This is the reason why I put free workout videos on YouTube and why I make step-by-step workout and running guidesI’ve been there, at the beginning of a fitness journey, wondering how in the world I was going to lose weight and get fit.  I have tried and failed and pressed on and succeeded at this fitness thing.  I know exactly how to get here from there.

It may be hard to ask for help, but it is so, so worth it.

And, finally, you really can’t have a timeline

I think it’s safe to say that when we’re starting something new, we’re willing to be awkward and feel foolish for a little bit, but then we’d like to see some measurable improvement.

With piano lessons, I wanted to be good enough to play whole songs after the first lesson.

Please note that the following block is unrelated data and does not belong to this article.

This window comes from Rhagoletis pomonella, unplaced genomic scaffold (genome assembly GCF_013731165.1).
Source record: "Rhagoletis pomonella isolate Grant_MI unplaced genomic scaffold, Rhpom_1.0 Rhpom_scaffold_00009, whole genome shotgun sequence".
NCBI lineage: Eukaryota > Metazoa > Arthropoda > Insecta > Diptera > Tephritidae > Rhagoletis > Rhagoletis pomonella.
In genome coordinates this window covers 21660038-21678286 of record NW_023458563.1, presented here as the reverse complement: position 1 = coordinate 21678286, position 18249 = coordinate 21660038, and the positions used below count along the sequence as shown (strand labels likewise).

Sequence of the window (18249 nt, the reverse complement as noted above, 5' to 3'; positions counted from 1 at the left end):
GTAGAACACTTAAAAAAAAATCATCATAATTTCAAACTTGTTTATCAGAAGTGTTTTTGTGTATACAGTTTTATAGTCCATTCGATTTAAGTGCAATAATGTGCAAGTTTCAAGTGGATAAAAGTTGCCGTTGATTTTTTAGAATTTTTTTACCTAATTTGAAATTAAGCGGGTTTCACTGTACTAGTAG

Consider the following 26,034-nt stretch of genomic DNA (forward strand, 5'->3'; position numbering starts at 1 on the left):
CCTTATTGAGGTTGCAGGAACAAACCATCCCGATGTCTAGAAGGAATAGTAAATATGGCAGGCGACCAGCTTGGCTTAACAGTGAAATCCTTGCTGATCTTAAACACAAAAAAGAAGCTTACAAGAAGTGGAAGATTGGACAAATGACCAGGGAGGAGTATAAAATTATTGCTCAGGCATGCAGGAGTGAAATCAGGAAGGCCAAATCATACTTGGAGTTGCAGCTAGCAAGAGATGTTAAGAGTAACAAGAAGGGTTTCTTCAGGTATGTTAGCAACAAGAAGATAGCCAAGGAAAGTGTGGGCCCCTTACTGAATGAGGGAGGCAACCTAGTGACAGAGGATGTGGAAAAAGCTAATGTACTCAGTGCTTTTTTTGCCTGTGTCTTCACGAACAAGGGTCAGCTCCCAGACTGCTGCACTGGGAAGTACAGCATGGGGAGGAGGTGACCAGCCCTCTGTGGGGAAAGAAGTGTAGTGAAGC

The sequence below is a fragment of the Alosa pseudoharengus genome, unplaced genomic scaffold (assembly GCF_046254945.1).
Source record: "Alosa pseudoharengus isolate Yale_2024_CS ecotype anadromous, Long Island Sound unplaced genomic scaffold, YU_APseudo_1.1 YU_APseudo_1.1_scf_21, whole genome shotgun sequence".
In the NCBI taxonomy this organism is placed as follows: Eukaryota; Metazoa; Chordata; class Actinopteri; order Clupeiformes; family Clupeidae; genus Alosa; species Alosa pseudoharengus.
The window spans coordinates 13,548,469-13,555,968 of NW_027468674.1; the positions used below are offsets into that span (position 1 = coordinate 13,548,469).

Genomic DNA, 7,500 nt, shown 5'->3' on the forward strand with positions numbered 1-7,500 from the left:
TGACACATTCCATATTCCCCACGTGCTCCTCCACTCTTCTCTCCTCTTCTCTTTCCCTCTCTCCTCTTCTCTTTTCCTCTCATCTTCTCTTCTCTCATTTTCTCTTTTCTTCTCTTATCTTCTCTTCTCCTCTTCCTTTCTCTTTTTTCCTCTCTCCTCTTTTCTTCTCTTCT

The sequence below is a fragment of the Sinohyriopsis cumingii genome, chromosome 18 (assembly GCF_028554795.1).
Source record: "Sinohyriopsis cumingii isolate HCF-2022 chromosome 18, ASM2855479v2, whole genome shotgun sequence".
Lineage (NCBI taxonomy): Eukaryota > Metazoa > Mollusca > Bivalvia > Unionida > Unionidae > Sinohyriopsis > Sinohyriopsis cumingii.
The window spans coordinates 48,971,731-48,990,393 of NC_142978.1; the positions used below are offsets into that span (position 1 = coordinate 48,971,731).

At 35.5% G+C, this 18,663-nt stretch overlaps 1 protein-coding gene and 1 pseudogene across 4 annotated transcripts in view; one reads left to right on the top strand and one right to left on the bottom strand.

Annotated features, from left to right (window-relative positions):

When I was losing weight, I felt that an hour or two on my new diet should be sufficient to see a loss on the scale.

In business, striking it rich and retiring with ease in the first month or so seemed perfectly reasonable.

Funny how life always has different ideas, isn’t it?  Sure, there’s a certain amount of predictability to some kinds of success – years of piano lessons will lead to playing well, months of eating well and exercising daily will lead to weight loss – but trying to pressure those successes onto your timeline is one of the fastest paths to frustration.  Success will come when it comes, so your better bet is to learn how to enjoy the journey there.

Cheers to starting something new, Killer B!  May you be patient, persistent and successful in all that you want to accomplish!

Love Pahla